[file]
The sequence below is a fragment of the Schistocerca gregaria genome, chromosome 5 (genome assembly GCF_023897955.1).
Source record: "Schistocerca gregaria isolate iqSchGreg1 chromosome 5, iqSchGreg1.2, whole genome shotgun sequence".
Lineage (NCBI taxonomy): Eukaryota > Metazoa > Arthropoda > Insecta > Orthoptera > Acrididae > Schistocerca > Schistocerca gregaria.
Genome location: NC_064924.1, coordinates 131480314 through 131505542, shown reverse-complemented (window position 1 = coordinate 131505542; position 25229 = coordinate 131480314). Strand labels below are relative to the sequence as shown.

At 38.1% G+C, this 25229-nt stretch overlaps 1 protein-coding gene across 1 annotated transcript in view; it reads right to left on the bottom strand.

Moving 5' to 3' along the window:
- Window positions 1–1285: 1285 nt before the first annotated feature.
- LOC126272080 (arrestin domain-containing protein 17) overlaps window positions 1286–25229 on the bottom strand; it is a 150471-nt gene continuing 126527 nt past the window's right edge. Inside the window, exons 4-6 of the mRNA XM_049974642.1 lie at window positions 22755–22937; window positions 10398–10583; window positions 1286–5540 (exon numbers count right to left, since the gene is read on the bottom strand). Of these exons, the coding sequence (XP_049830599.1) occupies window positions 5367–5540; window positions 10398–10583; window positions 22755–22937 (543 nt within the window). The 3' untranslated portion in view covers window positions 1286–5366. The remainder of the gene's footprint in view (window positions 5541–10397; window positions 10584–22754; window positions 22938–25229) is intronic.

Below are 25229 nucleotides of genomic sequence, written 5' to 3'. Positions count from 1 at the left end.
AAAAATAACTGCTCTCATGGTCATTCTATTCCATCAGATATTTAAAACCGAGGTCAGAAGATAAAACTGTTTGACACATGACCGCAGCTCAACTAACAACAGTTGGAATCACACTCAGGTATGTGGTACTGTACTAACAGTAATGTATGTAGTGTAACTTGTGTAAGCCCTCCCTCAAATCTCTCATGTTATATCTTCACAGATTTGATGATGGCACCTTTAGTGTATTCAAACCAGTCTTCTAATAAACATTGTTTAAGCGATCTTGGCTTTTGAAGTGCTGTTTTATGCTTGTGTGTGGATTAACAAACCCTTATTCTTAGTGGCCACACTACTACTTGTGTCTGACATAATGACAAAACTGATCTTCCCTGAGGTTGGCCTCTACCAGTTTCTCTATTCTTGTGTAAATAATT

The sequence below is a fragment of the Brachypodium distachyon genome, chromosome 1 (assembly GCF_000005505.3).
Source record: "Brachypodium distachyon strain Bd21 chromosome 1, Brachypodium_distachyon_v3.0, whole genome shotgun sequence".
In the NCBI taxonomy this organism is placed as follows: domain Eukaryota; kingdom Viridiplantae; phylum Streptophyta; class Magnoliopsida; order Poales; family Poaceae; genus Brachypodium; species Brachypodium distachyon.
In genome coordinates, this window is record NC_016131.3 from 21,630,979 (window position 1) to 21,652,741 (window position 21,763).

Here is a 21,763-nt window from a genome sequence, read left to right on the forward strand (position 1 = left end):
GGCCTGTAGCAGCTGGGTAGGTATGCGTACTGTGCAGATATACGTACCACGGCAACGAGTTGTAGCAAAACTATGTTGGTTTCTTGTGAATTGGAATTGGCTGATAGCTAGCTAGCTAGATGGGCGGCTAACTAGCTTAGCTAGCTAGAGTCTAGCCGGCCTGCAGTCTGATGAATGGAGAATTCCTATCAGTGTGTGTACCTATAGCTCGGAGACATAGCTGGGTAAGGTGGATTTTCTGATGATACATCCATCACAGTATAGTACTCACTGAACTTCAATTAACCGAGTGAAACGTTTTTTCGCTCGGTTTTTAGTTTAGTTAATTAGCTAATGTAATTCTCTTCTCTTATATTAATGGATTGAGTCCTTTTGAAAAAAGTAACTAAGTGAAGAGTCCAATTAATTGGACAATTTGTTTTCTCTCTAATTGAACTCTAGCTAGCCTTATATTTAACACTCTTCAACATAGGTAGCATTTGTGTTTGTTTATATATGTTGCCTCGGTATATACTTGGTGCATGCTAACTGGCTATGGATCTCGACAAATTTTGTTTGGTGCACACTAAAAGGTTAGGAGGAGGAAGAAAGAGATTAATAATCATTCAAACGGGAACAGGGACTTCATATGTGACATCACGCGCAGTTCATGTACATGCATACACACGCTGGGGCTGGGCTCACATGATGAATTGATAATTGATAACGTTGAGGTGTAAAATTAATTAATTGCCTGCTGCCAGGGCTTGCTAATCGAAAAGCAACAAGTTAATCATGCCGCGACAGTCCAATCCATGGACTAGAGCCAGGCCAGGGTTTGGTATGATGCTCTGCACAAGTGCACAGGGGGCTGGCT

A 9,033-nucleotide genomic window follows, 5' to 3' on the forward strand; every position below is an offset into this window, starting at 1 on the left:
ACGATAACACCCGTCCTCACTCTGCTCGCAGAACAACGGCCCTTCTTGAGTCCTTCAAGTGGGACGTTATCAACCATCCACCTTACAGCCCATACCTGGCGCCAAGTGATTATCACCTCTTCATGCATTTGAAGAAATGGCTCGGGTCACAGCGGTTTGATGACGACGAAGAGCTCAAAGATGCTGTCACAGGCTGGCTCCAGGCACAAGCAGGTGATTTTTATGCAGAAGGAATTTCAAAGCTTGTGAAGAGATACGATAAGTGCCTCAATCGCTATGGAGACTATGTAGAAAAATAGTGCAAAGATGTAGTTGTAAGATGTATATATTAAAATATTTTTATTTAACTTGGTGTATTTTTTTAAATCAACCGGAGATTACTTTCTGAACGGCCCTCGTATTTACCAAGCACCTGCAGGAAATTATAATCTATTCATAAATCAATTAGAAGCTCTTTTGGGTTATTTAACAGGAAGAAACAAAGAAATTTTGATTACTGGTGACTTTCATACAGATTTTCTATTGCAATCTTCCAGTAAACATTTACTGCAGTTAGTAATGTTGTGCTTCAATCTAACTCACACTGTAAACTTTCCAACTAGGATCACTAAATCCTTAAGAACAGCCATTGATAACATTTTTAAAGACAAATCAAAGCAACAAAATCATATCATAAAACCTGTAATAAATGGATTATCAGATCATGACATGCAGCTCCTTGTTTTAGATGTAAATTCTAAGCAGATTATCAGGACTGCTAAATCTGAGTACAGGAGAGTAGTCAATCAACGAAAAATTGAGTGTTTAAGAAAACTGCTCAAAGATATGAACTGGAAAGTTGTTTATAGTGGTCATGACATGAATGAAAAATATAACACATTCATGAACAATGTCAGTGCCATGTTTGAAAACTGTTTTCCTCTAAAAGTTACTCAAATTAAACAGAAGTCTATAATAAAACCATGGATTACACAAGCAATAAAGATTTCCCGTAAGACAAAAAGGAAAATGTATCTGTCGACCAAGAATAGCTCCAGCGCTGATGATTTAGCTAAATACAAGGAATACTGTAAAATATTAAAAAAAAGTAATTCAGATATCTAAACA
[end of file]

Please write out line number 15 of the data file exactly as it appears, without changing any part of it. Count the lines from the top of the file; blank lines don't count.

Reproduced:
Here is a 21,763-nt window from a genome sequence, read left to right on the forward strand (position 1 = left end):